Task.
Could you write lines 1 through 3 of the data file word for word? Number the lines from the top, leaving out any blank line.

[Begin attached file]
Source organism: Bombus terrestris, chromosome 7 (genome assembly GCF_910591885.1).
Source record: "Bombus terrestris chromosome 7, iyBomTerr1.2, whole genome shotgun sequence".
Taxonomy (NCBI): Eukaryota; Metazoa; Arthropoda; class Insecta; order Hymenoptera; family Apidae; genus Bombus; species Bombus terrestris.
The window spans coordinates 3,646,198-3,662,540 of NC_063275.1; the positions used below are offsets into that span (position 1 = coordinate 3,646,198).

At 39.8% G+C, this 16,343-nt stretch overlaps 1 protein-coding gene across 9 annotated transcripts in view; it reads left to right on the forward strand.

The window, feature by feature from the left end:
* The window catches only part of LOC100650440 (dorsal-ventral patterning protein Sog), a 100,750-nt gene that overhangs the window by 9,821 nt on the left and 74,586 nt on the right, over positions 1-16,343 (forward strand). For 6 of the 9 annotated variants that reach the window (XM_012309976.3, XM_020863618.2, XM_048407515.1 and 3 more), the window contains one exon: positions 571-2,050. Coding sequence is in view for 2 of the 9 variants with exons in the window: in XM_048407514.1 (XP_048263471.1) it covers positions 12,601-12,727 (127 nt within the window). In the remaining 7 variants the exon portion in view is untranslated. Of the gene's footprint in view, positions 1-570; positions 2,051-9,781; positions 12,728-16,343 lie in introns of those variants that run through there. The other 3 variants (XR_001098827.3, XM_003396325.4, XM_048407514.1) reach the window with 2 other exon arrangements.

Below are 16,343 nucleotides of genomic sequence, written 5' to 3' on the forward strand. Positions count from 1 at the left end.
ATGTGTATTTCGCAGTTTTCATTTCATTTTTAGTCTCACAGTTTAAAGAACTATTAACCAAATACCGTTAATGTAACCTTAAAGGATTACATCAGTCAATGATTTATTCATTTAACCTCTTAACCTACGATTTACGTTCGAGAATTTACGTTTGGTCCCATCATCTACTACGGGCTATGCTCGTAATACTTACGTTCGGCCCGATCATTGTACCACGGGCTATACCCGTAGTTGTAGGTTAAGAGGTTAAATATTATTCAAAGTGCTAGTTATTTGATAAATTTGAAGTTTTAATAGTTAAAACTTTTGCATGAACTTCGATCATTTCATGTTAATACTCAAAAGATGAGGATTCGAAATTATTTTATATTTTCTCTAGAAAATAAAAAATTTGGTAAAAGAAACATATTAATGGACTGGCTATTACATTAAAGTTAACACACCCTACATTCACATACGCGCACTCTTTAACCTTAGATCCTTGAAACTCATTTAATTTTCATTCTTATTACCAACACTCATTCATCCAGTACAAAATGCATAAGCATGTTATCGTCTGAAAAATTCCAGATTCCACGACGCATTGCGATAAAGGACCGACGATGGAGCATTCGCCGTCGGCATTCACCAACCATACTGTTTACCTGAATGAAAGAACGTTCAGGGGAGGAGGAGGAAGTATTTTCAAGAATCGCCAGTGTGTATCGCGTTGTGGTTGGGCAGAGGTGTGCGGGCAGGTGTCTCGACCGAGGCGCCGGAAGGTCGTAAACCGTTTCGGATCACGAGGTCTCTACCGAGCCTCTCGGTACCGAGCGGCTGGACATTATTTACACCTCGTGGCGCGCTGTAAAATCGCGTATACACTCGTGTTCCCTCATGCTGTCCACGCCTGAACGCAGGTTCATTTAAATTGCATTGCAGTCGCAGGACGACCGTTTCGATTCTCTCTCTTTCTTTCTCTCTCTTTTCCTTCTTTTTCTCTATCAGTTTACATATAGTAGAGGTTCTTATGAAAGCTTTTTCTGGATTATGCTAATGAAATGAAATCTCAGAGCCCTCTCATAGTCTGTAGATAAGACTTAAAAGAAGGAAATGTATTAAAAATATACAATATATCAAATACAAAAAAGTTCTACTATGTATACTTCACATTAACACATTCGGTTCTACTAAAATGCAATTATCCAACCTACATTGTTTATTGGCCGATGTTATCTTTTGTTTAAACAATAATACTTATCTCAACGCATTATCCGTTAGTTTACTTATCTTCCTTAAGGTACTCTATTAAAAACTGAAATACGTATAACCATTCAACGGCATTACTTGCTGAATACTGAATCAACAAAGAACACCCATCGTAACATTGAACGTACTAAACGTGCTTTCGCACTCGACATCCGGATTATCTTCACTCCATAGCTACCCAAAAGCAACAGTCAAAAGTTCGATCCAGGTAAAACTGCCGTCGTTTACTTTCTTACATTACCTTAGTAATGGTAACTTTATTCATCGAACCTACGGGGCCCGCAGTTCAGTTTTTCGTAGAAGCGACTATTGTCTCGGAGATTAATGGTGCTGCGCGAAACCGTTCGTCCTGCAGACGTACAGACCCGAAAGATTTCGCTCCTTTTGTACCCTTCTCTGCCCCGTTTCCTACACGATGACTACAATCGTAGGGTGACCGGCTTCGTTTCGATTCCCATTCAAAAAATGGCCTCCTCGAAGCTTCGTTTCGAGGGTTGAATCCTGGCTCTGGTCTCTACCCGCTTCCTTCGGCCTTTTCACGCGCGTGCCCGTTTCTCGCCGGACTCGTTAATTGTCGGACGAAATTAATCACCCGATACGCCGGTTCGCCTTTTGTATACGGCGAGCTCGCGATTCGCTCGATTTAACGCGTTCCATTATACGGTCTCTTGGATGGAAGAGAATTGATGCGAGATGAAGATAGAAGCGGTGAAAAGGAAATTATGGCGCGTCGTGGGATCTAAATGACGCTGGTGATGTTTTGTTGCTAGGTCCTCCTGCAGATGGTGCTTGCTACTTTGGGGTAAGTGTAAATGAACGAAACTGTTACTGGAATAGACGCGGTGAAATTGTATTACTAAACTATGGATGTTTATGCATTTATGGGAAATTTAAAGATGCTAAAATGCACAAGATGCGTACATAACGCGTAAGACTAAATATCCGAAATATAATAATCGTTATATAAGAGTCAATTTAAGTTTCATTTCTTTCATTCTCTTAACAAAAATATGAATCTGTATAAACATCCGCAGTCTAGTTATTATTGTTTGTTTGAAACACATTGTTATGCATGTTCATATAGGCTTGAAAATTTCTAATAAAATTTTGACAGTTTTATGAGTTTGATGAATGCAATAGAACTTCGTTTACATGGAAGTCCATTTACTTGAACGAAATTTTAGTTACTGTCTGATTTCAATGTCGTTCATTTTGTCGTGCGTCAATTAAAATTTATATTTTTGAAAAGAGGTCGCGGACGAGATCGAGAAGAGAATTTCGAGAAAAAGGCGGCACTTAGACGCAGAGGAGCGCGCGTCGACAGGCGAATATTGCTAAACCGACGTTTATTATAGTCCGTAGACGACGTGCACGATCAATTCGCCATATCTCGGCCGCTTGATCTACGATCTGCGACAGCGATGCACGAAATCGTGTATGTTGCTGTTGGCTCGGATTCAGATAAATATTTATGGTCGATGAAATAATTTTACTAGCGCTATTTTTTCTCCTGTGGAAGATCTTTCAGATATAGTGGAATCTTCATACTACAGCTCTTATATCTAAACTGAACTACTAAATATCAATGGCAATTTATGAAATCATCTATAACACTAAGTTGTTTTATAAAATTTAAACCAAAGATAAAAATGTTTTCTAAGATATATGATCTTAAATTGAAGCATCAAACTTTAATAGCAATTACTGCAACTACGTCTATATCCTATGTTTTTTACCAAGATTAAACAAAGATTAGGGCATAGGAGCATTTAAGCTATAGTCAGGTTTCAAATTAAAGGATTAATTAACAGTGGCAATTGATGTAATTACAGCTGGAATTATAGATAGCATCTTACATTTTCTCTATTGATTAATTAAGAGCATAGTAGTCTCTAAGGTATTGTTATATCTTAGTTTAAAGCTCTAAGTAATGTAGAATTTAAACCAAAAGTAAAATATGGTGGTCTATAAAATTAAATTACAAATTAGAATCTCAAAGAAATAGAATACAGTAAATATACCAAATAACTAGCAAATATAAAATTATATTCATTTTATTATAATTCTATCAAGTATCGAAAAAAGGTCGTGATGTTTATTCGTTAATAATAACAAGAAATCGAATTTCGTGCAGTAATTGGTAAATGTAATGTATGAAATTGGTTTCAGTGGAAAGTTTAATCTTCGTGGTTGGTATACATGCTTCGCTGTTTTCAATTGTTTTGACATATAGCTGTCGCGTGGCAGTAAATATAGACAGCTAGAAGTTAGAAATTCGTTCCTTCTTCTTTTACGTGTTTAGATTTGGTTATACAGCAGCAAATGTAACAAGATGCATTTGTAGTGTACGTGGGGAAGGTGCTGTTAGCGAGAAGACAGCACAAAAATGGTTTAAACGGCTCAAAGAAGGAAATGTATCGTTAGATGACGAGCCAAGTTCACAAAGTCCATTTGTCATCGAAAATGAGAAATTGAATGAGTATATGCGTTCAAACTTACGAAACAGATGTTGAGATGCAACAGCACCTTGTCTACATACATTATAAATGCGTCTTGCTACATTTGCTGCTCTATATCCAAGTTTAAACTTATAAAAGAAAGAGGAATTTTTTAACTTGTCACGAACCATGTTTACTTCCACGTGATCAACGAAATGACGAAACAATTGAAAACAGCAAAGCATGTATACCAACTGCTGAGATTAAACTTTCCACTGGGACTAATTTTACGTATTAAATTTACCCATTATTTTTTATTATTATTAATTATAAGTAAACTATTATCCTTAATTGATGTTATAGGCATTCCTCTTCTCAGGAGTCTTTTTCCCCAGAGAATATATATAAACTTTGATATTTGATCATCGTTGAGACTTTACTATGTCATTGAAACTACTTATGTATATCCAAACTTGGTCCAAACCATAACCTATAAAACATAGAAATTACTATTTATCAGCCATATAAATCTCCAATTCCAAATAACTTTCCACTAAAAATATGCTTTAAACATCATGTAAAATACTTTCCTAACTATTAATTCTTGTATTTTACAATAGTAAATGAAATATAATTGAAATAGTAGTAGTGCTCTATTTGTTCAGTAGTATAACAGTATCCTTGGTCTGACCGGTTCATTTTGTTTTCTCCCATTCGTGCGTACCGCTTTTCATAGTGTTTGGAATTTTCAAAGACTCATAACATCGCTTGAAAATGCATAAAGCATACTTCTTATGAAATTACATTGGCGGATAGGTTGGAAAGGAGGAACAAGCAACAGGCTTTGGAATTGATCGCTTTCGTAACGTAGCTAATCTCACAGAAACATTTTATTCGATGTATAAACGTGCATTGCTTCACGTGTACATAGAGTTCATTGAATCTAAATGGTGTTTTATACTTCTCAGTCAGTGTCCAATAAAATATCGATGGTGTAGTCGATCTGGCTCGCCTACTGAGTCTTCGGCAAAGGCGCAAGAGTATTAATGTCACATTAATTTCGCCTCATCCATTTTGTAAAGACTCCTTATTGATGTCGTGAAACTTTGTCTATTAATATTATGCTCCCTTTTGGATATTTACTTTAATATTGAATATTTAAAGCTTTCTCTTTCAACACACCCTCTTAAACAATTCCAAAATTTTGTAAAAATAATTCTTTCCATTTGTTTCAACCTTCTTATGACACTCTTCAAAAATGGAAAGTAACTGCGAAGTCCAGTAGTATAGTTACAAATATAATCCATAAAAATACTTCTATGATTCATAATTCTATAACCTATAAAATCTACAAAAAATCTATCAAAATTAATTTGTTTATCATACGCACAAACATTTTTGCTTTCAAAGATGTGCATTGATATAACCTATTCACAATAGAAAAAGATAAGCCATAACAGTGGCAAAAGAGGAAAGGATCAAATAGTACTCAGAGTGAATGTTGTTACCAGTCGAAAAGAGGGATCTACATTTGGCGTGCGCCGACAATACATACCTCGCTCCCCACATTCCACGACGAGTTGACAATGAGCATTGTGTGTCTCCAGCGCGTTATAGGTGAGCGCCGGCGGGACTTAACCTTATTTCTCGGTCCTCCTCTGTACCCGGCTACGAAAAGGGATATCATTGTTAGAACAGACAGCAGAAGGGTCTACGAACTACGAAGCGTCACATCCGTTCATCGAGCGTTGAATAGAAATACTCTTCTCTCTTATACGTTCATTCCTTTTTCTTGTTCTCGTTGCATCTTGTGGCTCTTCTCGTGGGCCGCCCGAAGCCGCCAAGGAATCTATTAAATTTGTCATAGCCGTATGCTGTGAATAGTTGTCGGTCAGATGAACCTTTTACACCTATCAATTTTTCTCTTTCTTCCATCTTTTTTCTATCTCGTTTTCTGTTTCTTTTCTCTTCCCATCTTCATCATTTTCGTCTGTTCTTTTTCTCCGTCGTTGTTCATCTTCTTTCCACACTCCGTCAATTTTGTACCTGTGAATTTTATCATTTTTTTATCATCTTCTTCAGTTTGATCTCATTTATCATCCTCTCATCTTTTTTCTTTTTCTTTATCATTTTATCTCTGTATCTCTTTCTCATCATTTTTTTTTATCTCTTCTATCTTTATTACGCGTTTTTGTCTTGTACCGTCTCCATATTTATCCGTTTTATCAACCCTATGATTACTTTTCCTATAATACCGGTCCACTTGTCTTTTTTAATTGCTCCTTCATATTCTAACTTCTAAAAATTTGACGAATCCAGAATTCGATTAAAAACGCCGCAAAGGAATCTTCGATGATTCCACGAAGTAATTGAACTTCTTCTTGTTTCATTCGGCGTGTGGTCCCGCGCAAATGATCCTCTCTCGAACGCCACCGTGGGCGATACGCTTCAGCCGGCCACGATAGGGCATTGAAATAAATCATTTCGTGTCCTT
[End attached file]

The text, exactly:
Source organism: Bombus terrestris, chromosome 7 (genome assembly GCF_910591885.1).
Source record: "Bombus terrestris chromosome 7, iyBomTerr1.2, whole genome shotgun sequence".
Taxonomy (NCBI): Eukaryota; Metazoa; Arthropoda; class Insecta; order Hymenoptera; family Apidae; genus Bombus; species Bombus terrestris.